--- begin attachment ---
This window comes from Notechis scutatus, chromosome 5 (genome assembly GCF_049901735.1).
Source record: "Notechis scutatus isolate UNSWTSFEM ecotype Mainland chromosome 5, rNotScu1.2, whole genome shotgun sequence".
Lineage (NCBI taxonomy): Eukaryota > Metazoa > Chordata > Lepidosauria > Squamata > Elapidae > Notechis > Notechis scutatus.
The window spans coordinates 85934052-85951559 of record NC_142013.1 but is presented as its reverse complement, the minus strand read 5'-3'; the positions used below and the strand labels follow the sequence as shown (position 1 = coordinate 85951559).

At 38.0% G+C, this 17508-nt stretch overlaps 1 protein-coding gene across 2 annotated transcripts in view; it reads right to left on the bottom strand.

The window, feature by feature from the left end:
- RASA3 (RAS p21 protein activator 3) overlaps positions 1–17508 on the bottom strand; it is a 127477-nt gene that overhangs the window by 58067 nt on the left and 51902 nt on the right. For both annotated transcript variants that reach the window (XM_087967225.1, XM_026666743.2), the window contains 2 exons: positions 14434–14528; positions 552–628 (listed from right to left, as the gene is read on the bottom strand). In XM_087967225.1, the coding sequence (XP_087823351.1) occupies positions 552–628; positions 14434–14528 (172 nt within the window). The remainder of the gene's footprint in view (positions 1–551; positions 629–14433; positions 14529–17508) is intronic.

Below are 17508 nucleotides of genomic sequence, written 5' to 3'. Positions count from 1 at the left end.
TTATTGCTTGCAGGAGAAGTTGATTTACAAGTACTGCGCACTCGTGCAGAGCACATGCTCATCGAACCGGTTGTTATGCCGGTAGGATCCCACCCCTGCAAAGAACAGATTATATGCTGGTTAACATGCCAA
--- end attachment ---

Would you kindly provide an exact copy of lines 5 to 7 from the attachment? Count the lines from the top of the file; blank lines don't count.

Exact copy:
At 38.0% G+C, this 17508-nt stretch overlaps 1 protein-coding gene across 2 annotated transcripts in view; it reads right to left on the bottom strand.

The window, feature by feature from the left end:
- RASA3 (RAS p21 protein activator 3) overlaps positions 1–17508 on the bottom strand; it is a 127477-nt gene that overhangs the window by 58067 nt on the left and 51902 nt on the right. For both annotated transcript variants that reach the window (XM_087967225.1, XM_026666743.2), the window contains 2 exons: positions 14434–14528; positions 552–628 (listed from right to left, as the gene is read on the bottom strand). In XM_087967225.1, the coding sequence (XP_087823351.1) occupies positions 552–628; positions 14434–14528 (172 nt within the window). The remainder of the gene's footprint in view (positions 1–551; positions 629–14433; positions 14529–17508) is intronic.